Cookie Woolner

Cookie Woolner is a Ph.D. candidate in History and Women’s Studies at the University of Michigan. She is currently a Martin Duberman Visiting Scholar at the New York Public Library. Her dissertation is entitled, The Famous Lady Lovers: Race, Sexuality and the Entertainment Industry in the World of the Classic Blues Women, 1890-1940.



"'Ethel Must Not Marry': Black Swan Records and the Queer Classic Blues Women"

In 1922, the Chicago Defender newspaper reported that Black Swan recording artist Alberta Hunter threw a dinner party in her Chicago home in honor of her label-mate Ethel Waters, who was on tour with the Black Swan Troubadours. Carrie Mae Ward, Hunter’s live-in girlfriend, prepared the dinner and Waters was accompanied by her girlfriend as well, the popular dancer Ethel Williams. Just months prior to this event, Black Swan made Ethel Waters sign a contract stipulating that she would not get married within a year, which she signed eagerly. These two moments encapsulate the rise of the race records industry and the celebrity of the classic blues women, as well as the open secret of same-sex relationships that many of these women ¬took part in during the 1920s. While African-American-owned-Black Swan records sought to further the project of racial uplift through the ideology of respectability, they nonetheless unintentionally supported and even sanctioned the queer relationships of African American women singers.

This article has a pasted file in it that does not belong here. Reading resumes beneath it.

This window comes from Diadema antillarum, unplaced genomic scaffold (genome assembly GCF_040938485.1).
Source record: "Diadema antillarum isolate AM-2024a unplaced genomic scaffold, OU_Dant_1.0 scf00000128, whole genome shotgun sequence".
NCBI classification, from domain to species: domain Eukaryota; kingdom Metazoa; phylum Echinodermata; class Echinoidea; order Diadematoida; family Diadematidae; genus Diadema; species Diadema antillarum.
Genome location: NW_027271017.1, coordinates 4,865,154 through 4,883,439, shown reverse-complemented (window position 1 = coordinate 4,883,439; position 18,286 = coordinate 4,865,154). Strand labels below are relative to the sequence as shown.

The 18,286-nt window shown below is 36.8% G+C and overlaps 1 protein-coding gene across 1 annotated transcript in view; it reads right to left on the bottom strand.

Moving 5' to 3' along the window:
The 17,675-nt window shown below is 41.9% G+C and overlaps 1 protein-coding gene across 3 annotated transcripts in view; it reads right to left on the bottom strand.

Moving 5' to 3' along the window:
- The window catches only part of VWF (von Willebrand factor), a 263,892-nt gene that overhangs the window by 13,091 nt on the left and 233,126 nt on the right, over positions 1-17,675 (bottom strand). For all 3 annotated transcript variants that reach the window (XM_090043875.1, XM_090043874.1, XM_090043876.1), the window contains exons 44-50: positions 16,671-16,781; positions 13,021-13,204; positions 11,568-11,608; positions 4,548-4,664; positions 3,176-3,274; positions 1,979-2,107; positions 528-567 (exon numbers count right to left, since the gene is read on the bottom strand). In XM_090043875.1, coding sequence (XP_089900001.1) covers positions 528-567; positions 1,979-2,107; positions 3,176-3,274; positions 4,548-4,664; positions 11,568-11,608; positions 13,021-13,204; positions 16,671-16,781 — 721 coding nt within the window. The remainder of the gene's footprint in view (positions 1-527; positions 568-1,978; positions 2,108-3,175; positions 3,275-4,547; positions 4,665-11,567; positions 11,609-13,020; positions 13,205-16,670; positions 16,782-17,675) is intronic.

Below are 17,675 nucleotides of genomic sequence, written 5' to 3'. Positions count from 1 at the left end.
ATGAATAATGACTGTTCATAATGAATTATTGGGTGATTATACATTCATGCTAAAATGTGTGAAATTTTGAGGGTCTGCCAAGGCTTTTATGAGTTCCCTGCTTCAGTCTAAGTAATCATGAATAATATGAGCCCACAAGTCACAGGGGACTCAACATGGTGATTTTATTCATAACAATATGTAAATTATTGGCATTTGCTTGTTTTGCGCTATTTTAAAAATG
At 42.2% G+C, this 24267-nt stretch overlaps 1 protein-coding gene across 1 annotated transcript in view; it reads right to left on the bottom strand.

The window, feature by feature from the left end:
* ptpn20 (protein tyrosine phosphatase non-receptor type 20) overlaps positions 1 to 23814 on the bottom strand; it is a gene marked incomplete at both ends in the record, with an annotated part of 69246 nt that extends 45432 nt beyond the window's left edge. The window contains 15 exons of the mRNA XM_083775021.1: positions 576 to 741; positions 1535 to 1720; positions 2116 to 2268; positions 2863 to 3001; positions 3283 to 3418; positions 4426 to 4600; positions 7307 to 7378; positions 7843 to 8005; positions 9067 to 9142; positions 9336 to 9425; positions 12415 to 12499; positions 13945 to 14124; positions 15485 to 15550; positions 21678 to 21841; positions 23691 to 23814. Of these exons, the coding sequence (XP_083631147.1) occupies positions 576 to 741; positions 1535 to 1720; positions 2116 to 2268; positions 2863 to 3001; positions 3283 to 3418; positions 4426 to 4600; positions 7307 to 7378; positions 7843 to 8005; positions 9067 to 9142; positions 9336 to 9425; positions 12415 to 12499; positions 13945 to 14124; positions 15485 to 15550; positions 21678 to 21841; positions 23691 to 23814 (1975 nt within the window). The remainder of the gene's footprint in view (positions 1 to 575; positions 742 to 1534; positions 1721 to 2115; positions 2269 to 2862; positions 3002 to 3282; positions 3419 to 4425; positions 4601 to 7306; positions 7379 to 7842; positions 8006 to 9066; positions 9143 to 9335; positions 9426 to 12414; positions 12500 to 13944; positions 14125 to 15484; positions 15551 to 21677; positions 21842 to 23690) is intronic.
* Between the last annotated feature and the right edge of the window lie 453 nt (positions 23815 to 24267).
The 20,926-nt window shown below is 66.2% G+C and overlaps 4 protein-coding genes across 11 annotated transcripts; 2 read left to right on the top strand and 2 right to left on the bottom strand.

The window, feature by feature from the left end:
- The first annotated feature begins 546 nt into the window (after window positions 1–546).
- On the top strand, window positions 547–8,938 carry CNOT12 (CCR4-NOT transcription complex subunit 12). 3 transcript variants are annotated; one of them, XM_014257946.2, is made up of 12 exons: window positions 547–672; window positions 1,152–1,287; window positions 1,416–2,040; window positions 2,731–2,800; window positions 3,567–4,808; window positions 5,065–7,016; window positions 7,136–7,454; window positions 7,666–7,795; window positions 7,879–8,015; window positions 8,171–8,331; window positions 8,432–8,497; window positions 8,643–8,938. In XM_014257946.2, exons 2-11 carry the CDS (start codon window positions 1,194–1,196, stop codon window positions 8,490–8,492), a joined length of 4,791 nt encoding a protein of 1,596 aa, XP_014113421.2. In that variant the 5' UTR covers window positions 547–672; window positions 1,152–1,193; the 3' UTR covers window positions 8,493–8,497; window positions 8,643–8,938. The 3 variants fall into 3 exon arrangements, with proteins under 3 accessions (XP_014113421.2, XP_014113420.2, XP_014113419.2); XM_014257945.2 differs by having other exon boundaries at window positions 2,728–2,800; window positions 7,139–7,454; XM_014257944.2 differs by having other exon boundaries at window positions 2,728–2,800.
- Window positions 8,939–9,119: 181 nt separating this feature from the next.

I argue that the blues women’s artistic talents and earning ability allowed male record executives to turn the other cheek to their clients’ off-stage activities, as long as their behaviors did not damage their financial bottom line. My paper examines the role of Black Swan records in the emergence of the first generation of African American women to bring same-sex relationships into the public view through song, live performances and gossip about their off-stage lives.

My Speakers Sessions

Saturday, March 24

2:15pm EDT